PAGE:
If you caught any of the earlier broadcasts, or would just like an overview of this broadcast debate, check out this excellent macro overview (part one, part two) on the great inflation vs. deflation debate.

Monday, October 12, 2009

FT Alphaville: debt and dollar's demise

Over in London, at the FT Alphaville blog, they're talking about the US' federal debt (now $11.9 trillion or $38,000 per citizen) and the fact that we are fast approaching the point at which the government will once again have to raise its "debt ceiling" past the current $12.1 trillion mark.

More from Alphaville on the implications for the US dollar:

"...Fine, but what would an increased debt limit actually mean for the US
exactly?

Well, for a start it effectively `kicks the can’ of the debt problem to the next generation.
But it could also have more near-term implications — namely a massive effect on the US dollar — a currency already under pressure from the Federal Reserve’s unconventional monetary policies and journalists from The Independent...."
Will we see a dollar devaluation in the not-too-distant future? Read on if you're up for a rather dour view on the US' ability to deal with its "gigantic and excessive levels of debt".

Related articles and posts:

1. Reasons to raise the debt ceiling - James Altucher at WSJ.com

2. Killing the goose - John Mauldin at Goldseek.

Friday, October 09, 2009

Features of the Week

It's been a while since we last updated our regular linkfest, but have no fear: "Features of the Week" is here. Enjoy the market-fueled goodness.

1. Jim Rogers chats with Pimm Fox about commodities, inflation, and the outlook for global equity markets - Bloomberg.

2.
Hedge fund managers are cautious on market rally while real economy is shrinking; see liquidity driven market - FinAlternatives.

3. David Rosenburg fumes over the bear market rally - FT Alphaville.

4. The rise and fall and rise of US cities (interactive graphic) - Infectious Greed.

5. In depth interviews with Jim Chanos - Marketfolly.

6. Are gold and US Treasuries in conflict? - Gregor.us.

7. Don't miss MacroTwits discussion hour with GregorMacdonald, Sundays at 9 pm EST - Stocktwits TV.

8. Has anyone noticed that silver is up 56% year to date? - Reuters.

9. Be sure to check in with Upsidetrader and Abnormal Returns for more excellent weekend linkfests.

Thanks for reading Finance Trends Matter. You can also keep with us via RSS and on Twitter. Have a great weekend!

Thursday, October 08, 2009

Bill Fleckenstein: wary of dollar, long gold

William Fleckenstein has some very interesting things to say about the US dollar, gold (with quotes from John Paulson), and an impending turn in inflationary psychology in this new Minyanville article.


Bill is also seen here in this Bloomberg TV interview, explaining why he is currently long gold stocks and looking for future short opportunities in the market.

He also makes a few choice points about the Fed's culpability in bringing about this financial crisis, and why we can't "print our way to prosperity". Check it out.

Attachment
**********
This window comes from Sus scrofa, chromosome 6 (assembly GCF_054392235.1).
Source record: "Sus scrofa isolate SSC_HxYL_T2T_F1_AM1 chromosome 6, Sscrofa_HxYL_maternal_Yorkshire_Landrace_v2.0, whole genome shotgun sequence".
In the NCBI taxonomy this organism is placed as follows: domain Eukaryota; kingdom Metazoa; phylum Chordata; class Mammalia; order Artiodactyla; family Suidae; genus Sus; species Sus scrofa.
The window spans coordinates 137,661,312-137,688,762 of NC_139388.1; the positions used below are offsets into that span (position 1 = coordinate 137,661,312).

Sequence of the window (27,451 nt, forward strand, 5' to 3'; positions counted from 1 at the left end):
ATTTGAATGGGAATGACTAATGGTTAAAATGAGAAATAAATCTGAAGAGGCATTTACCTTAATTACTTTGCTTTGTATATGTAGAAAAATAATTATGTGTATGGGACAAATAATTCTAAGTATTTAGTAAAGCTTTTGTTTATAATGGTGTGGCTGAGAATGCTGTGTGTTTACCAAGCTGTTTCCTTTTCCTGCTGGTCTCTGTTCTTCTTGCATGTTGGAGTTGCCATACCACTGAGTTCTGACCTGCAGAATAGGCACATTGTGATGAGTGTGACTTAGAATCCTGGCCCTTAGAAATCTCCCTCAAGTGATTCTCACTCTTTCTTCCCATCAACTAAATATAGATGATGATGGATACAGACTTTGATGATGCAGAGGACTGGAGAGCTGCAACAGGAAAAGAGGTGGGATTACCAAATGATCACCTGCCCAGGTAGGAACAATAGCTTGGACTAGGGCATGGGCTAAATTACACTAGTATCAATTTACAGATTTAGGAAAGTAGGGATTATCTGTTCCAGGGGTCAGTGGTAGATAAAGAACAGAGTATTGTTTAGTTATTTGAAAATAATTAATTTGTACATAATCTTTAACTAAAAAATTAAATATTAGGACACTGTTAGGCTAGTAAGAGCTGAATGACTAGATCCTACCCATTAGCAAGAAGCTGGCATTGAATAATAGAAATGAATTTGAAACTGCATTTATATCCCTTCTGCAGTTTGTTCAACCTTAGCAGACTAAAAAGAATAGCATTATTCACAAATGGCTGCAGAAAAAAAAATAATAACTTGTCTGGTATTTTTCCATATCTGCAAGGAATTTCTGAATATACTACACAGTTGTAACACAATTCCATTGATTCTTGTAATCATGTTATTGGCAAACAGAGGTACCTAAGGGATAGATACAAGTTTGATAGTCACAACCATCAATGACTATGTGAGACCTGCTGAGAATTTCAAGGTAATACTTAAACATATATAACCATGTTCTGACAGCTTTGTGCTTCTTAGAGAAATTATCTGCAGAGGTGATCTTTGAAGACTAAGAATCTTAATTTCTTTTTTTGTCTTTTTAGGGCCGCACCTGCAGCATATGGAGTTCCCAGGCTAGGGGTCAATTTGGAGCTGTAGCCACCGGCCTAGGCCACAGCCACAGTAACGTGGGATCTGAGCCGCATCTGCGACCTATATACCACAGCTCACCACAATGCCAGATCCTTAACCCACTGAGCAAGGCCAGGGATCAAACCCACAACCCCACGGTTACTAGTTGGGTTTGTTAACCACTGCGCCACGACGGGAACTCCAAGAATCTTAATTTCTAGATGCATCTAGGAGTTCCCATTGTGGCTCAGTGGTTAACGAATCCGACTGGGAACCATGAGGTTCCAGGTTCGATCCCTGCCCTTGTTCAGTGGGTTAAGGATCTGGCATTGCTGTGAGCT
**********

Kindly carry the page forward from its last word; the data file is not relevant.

Related articles and posts:

1. Bill Fleckenstein on PPIP, inflation - Finance Trends.

2. FSN interview w/ Bill Fleckenstein - Finance Trends.

Wednesday, October 07, 2009

Gold rises to new record price

Certainly one of the biggest stories of yesterday's market action is carrying over to today; gold's breakout to new record highs.

We spoke quite a bit about gold in yesterday's Twitter stream, noting that gold's latest upsurge has come amidst a global tide of inflationary worry and growing anti-fiat money sentiment. This is quite remarkable, as much of gold's rise this decade was, previously, widely perceived as a "weak dollar story".

Reuters shares this quote from gold watcher and newsletter writer, Dennis Gartman:


"
Gold's rise is not a dollar phenomenon but an "anti-currency" phenomenon as money is flowing away from almost any and all currencies.".

Interestingly enough, today's coverage from the Financial Times seems to take an opposing tack, quoting an analyst who noted the lagging performance of gold in euro terms:

Eugen Weinberg of Commerzbank said: “The fact that the rally of gold prices is mainly attributable to the weak US dollar at the moment is clear if we look at the price of gold in euro terms. At €710 a troy ounce, this is still 10 per cent lower than the all-time peak recorded in February 2009.”"

However, Bloomberg's article coverage of gold's new price highs yesterday cited inflation as a mounting global concern, alongside quotes from analysts and investors who noted the metal was acting as "a hedge against all currencies".

It's been a while since we covered the gold market in depth, but then a round of all-time highs usually seems to get everyone's attention. For more on the subject, please have a look at these previous gold commentaries in the related articles section below.

Related articles and posts:

1. John Paulson, hedge funds move into gold - Finance Trends.

2. Gold's place as a reserve currency - Gillian Tett via Gata.org.